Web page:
That there are ancient Near Eastern antecedents to the biblical account of the Flood is well known and not surprising. In ancient literature, the cosmic flood could be seen as a point of demarcation indicating the end of primeval time. In ancient literature including the Bible, postdiluvian chronicles are much less fantastical than antediluvian accounts. The flood story found on the eleventh tablet of the Babylonian Epic of Gilgamesh is the best known of the ancient deluge accounts, and is probably the best known of all ancient Near Eastern texts. The Epic first made headlines in the early 1870s when it was initially published and recognized as an early parallel to the Flood found in Genesis. A reading of both stories shows that they share a basic structure and plotline. Both tell how a decision to bring an end to humankind is made in heaven and how one man is singled out to build a boat in order to save himself, his family, and all the earth's animals. After it is built and loaded, the door to the boat is shut and a ferocious Flood covers the earth. Once the Flood abates and the waters start to recede, the surviving "hero" sends three birds out in sequence to ascertain if the land is fit for the survivors to settle. After everyone disembarks in safety, the "hero" offers sacrifices, and God (or a god) comments.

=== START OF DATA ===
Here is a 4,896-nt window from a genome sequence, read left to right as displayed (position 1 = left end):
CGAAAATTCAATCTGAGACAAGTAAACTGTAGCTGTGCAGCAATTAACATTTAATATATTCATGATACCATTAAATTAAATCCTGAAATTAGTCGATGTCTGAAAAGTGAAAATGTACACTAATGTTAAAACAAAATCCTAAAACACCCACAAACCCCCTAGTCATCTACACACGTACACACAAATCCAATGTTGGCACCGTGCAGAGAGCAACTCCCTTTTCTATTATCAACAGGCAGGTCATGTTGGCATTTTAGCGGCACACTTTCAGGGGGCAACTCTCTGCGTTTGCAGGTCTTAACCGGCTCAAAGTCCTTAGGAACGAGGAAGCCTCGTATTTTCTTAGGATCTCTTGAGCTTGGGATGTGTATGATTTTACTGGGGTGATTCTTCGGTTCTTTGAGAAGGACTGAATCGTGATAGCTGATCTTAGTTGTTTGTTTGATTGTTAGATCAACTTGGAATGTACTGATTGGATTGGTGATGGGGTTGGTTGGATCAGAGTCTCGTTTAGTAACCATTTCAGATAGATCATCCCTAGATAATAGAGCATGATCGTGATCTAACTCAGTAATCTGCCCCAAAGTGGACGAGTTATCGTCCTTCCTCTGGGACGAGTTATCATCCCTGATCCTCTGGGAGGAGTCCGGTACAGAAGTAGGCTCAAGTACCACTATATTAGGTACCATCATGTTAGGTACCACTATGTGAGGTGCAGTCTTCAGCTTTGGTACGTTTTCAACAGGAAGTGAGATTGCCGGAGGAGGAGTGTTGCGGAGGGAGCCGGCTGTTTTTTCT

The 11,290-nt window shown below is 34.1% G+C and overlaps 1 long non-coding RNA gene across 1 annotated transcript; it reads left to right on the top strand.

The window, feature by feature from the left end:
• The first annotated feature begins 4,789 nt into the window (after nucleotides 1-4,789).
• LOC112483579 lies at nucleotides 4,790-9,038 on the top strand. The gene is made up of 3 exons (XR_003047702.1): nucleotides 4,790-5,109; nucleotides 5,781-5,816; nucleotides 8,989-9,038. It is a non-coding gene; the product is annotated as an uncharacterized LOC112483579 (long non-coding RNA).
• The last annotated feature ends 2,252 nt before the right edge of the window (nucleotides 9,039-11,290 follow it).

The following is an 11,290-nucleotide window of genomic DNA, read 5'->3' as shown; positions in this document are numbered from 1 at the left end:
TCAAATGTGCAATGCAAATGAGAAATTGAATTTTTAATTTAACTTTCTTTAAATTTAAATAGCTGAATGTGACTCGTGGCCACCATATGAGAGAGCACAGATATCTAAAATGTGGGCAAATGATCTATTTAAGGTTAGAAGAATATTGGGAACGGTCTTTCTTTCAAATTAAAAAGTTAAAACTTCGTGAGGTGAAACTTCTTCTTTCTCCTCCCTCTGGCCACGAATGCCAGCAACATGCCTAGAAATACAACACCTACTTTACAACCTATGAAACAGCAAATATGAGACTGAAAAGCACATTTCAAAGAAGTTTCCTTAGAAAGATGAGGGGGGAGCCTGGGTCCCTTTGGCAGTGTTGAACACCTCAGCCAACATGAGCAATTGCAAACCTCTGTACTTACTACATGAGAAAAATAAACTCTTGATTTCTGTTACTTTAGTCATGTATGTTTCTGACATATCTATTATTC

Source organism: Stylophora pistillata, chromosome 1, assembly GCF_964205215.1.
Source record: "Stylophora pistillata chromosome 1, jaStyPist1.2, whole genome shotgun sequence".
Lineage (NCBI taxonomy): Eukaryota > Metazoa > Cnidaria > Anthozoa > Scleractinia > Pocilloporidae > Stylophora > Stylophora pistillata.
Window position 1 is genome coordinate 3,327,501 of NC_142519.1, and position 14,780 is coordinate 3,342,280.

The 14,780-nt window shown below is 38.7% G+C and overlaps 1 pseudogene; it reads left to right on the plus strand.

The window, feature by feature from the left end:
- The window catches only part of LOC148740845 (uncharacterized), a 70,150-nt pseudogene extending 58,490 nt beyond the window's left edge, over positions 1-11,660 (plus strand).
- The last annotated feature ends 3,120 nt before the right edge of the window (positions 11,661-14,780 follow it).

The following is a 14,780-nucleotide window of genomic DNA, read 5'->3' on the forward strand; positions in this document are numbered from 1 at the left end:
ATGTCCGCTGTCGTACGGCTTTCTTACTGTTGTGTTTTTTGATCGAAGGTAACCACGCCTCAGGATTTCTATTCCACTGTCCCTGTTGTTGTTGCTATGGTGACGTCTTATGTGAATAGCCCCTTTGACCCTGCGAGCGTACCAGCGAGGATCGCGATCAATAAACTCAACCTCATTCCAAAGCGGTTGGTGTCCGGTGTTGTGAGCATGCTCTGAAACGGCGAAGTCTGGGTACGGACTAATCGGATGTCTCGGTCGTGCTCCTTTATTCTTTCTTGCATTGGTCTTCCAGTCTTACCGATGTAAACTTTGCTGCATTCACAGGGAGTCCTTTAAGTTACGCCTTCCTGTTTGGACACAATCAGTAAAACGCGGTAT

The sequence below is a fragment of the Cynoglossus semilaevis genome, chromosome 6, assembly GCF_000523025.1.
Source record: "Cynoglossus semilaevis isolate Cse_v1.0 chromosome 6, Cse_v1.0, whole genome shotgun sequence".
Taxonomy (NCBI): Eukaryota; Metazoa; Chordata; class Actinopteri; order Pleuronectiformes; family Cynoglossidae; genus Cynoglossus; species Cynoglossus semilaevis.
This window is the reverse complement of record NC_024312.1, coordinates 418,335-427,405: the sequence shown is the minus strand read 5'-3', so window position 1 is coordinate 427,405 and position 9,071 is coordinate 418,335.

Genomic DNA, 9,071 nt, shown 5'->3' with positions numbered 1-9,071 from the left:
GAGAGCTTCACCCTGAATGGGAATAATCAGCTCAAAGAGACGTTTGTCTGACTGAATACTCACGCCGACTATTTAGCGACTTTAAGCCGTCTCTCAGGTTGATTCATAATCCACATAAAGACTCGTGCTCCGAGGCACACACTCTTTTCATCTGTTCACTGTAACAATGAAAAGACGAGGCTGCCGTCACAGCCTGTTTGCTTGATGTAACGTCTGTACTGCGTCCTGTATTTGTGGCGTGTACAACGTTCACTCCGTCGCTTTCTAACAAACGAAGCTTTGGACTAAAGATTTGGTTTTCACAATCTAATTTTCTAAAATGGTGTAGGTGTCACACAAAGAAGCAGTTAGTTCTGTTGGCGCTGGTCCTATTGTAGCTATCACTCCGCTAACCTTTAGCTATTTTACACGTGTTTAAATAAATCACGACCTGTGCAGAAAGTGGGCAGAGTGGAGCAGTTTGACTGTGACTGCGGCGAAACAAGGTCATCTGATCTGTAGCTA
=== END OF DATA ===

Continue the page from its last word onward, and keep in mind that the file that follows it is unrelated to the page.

The similarities between the stories are striking, and the scholarly consensus maintains that these parallels are not random. But it is the differences, sometimes very minor differences, which enlighten our understanding of the biblical account and the polemical statements it makes. The survivor of the Flood in the Epic of Gilgamesh, Utnapishtim, is instructed by the god Ea to, "Go into your ship, batten the door!" A few lines later Utnapishtim relates that when the "appointed time arrived . . . I went into the ship and battened the door" (Gilgamesh XI, lines 88–92). Genesis 7:16 ends similarly, in that after Noah's family and all of the animals entered the ark, "the Lord shut him in." The difference here is subtle and does not alter the outcome of the story. Does it really matter who shuts the door to the boat? Indeed it does. The Bible is teaching us something about God. God determines when the preparations for the ark are complete, and God actively participates in the saving of the inhabitants of the ark, for it is God alone who is in total control.